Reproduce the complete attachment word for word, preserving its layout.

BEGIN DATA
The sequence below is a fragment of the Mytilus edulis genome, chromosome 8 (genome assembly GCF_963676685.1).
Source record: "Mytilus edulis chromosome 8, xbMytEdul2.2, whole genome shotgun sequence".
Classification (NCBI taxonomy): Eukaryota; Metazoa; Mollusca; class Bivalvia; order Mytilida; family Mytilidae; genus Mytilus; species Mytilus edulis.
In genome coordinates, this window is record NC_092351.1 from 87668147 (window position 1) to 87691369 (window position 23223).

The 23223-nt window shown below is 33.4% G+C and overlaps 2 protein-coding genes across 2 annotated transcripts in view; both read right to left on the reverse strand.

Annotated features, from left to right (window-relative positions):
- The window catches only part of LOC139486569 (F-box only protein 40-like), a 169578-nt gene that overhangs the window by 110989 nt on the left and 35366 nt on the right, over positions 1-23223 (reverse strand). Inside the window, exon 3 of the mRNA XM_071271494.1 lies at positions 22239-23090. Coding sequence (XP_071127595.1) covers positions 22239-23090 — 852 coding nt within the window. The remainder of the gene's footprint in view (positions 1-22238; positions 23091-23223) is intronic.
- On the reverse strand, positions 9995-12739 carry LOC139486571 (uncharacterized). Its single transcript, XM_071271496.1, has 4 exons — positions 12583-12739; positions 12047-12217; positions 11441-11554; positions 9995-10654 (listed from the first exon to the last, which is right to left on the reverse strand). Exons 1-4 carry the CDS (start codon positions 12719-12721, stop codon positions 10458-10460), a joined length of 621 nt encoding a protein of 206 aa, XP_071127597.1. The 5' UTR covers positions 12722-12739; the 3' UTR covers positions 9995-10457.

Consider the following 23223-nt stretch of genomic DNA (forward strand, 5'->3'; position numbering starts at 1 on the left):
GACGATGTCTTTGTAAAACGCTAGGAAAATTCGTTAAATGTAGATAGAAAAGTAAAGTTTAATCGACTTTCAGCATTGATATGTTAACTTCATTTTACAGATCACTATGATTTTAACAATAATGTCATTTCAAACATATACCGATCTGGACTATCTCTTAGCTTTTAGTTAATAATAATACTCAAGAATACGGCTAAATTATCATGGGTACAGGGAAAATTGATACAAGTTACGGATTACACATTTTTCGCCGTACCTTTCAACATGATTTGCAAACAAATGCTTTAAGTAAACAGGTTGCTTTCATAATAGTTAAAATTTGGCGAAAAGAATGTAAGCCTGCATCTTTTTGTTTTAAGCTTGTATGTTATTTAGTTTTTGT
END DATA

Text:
The sequence below is a fragment of the Mytilus edulis genome, chromosome 8 (genome assembly GCF_963676685.1).
Source record: "Mytilus edulis chromosome 8, xbMytEdul2.2, whole genome shotgun sequence".
Classification (NCBI taxonomy): Eukaryota; Metazoa; Mollusca; class Bivalvia; order Mytilida; family Mytilidae; genus Mytilus; species Mytilus edulis.
In genome coordinates, this window is record NC_092351.1 from 87668147 (window position 1) to 87691369 (window position 23223).

The 23223-nt window shown below is 33.4% G+C and overlaps 2 protein-coding genes across 2 annotated transcripts in view; both read right to left on the reverse strand.

Annotated features, from left to right (window-relative positions):
- The window catches only part of LOC139486569 (F-box only protein 40-like), a 169578-nt gene that overhangs the window by 110989 nt on the left and 35366 nt on the right, over positions 1-23223 (reverse strand). Inside the window, exon 3 of the mRNA XM_071271494.1 lies at positions 22239-23090. Coding sequence (XP_071127595.1) covers positions 22239-23090 — 852 coding nt within the window. The remainder of the gene's footprint in view (positions 1-22238; positions 23091-23223) is intronic.
- On the reverse strand, positions 9995-12739 carry LOC139486571 (uncharacterized). Its single transcript, XM_071271496.1, has 4 exons — positions 12583-12739; positions 12047-12217; positions 11441-11554; positions 9995-10654 (listed from the first exon to the last, which is right to left on the reverse strand). Exons 1-4 carry the CDS (start codon positions 12719-12721, stop codon positions 10458-10460), a joined length of 621 nt encoding a protein of 206 aa, XP_071127597.1. The 5' UTR covers positions 12722-12739; the 3' UTR covers positions 9995-10457.

Consider the following 23223-nt stretch of genomic DNA (forward strand, 5'->3'; position numbering starts at 1 on the left):
GACGATGTCTTTGTAAAACGCTAGGAAAATTCGTTAAATGTAGATAGAAAAGTAAAGTTTAATCGACTTTCAGCATTGATATGTTAACTTCATTTTACAGATCACTATGATTTTAACAATAATGTCATTTCAAACATATACCGATCTGGACTATCTCTTAGCTTTTAGTTAATAATAATACTCAAGAATACGGCTAAATTATCATGGGTACAGGGAAAATTGATACAAGTTACGGATTACACATTTTTCGCCGTACCTTTCAACATGATTTGCAAACAAATGCTTTAAGTAAACAGGTTGCTTTCATAATAGTTAAAATTTGGCGAAAAGAATGTAAGCCTGCATCTTTTTGTTTTAAGCTTGTATGTTATTTAGTTTTTGT